Today, we focus on what is many a young professional’s worst nightmare: the job interview.
Everyone, at some point, must interview for at least one job. At the high school summer job level, this usually is not a big deal. However, if you are a recent college graduate, or finishing up a degree, and interviewing for your first real job, the prospect of getting locked in a room with a seasoned professional — or a group of seasoned professionals — set on scrutinizing your skills, qualifications, and personality, can be a daunting task.
Employment for recent graduates is on the rise, with the Bureau of Labor Statistics reporting that from January to October 2017, 77.6% of recent graduates holding a bachelor’s degree secured employment. Though this means your chances of getting a job are better than not, you still need to work to land the right position. How you fare in an interview can mean the difference between starting a lucrative career and having to continue explaining to your extended family exactly what you think you are doing with that bachelor’s in anthropology.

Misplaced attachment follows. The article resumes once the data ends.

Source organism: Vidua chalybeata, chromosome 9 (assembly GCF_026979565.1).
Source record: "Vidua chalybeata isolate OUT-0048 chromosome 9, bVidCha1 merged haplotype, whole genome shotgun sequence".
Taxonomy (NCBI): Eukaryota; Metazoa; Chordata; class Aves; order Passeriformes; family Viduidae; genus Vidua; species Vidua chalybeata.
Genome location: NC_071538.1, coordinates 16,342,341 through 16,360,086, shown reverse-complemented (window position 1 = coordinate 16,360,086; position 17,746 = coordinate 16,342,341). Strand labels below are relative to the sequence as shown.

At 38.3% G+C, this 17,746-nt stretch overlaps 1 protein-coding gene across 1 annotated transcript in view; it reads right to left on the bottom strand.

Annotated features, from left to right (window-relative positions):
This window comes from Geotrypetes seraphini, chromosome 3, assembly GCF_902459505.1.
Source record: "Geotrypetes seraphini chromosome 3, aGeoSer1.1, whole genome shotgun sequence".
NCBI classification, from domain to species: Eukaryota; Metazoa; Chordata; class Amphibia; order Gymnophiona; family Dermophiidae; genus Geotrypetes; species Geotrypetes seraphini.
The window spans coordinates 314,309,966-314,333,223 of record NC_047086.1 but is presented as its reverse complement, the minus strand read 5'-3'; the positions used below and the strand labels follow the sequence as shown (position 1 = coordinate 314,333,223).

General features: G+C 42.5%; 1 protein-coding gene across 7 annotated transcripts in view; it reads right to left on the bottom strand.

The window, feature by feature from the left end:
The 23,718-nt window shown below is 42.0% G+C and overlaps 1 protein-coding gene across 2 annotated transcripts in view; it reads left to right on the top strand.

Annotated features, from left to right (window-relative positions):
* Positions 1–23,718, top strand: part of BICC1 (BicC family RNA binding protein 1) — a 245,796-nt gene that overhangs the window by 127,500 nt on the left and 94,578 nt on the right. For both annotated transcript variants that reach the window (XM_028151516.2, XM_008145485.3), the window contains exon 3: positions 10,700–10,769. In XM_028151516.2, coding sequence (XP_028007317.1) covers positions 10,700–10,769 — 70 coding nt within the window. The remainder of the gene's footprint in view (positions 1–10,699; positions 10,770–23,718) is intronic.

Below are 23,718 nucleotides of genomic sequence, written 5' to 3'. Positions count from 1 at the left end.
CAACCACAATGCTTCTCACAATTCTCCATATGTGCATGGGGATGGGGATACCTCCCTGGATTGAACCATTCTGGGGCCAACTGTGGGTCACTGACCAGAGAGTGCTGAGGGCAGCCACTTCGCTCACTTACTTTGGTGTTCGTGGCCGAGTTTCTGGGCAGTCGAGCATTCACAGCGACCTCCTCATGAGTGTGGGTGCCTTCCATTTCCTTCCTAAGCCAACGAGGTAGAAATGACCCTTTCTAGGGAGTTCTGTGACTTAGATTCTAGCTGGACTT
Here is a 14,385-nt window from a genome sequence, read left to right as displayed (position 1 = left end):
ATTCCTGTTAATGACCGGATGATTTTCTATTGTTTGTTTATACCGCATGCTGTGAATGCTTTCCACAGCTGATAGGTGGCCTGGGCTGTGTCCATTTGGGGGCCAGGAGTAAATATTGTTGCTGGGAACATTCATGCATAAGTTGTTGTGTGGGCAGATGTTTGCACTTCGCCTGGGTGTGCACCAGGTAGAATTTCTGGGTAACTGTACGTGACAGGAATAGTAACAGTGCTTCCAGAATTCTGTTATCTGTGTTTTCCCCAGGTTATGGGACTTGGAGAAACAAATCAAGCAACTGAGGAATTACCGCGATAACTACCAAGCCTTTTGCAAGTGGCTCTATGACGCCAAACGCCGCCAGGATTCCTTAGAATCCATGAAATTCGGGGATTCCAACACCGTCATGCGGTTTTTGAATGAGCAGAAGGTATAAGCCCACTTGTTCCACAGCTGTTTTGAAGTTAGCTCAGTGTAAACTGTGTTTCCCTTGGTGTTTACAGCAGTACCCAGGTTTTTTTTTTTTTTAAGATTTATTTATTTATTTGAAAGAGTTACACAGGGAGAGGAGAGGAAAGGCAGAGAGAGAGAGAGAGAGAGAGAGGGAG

In shorter terms: it’s a big deal.
However, a job interview doesn’t have to be so nerve-racking. Below, we have assembled tips designed to make sure your interview goes smoothly and helps lead to a job offer.
Be confident, not cocky
Wherever you’re interviewing, and whomever you’re interviewing with, you need to convince them that you are confident in yourself and your ability to do the job effectively. If you don’t think you can do it, why would the employer think you could either? That said, don’t let your confidence get out of hand; if you walk in acting like you own the place, you likely won’t be asked to return.
Get them laughing
This advice can be applied to just about any situation in which you need to win someone over: get them to laugh with you. You don’t need to be a great comedian, but even by getting a chuckle or two, you will make people more comfortable with you. Will someone hire you just because you can make them laugh? No. But will they avoid hiring someone with a dry or off-putting personality? Yes. Remember that laughter is a social function. If you can find something to laugh about, they will likely go along with you. Just be sure to keep it office-appropriate.
Research your interviewer